Columbia and the Graduate Workers of Columbia-United Auto Workers are racing to reach an agreement ahead of the March 15 strike deadline. Major last-minute revisions have brought the University and graduate student union closer to negotiating the first graduate student labor contract at Columbia, but both parties remain at a standstill on key issues.
Last March, student-workers of GWC-UAW voted 1,833 to 77 to allow bargaining committee members to authorize the strike if they deemed it necessary. After 65 bargaining sessions and the second anniversary of initial bargaining proceedings on Feb. 25, graduate students and undergraduate teaching assistants have grown tired of waiting for change. According to GWC-UAW bargaining committee members, the strike is a last resort after years of unsuccessful negotiations with University representatives. They maintain that withholding work is their last remaining tool for pressuring the University to listen to their demands.
The likelihood of the upcoming strike loomed over the most recent bargaining session on Tuesday. The University team, made up of deans, administrators, and outside counsel Bernard Plum, announced to the GWC-UAW bargaining committee that student-workers will not be paid for the duration of a strike. GWC bargaining members presented six new proposals during Tuesday’s session—each of which was rejected—on crucial issues including union recognition, compensation, nondiscrimination, and union security.
Student-workers have already begun preparing their classes and labs for the possibility of a strike, which will have no definite end date. Sinéad Carolan, a third-year Ph.D. student in the political science department, teaches two discussion sections a week and grades student papers. She let her students know on Tuesday about her intention to strike.
“A couple of them messaged me in the Zoom chat and were like, ‘Let us know if there’s anything we can do,’” Carolan said. “Especially because the undergrads have also had their own tuition strike and their own complaints of the University this year, I think there’s a lot of understanding among the undergraduate student body.”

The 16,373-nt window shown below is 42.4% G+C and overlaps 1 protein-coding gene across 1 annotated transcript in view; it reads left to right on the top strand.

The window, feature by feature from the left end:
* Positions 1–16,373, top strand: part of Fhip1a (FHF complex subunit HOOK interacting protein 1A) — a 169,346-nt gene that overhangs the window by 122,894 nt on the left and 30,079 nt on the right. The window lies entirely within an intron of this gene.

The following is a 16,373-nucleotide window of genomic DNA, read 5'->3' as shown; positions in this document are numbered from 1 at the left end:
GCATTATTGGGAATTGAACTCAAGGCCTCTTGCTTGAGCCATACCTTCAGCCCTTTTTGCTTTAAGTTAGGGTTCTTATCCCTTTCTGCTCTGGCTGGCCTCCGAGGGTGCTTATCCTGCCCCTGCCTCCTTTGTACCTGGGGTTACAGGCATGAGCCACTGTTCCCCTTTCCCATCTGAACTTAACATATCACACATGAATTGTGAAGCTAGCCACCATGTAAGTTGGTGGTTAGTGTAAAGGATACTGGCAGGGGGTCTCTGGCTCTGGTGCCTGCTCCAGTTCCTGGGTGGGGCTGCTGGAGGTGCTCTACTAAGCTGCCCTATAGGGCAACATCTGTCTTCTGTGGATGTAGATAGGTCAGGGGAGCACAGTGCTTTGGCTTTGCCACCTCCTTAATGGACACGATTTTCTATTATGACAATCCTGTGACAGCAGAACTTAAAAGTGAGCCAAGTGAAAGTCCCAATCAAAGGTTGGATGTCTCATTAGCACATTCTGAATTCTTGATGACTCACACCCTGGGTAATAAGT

Interim Provost Ira Katznelson denounced the union’s intention to strike in an email to the Columbia community on Monday, claiming it would be an additional disruption amid a year of unprecedented upheaval. He added his personal objection as a one-time political strategist for the United Auto Workers. Union member Josie Brown among other supporters sent emails to students in response to Katznelson, claiming that Katznelson’s email was “misleading.”
“We need to be mindful of the price of a stoppage, not least for the thousands of students who have been grappling with non-traditional education via Zoom and hybrid classes,” Katznelson wrote. “Teaching, including work by TAs, has been remarkably effective, sometimes heroic. It would be disruptive to curtail key features of pedagogy at this particular moment.”
Katznelson compared GWC-UAW negotiations to bargaining with the Columbia Postdoctoral Workers-UAW, who achieved a bargaining agreement last year and became the first postdoctoral union at a private university in the United States. The postdoctoral students won substantially higher minimum salaries after they found that Columbia’s compensation of postdoctoral students was “under market” compared to its peer institutions. Katznelson wrote that GWC-UAW’s compensation proposal, which includes increasing compensation by 10 percent with 6 percent improvements in subsequent years, has no comparable basis.
“By contrast, current graduate student stipends in comparison to our peers are at the high end, and we are proud of that position,” Katznelson wrote. “In other words, with regard to compensation, we are at a different starting point in the current negotiation than we were with the postdocs, but for both groups Columbia strives to ensure that the intellectual and economic opportunities of studying and working at Columbia are compelling.”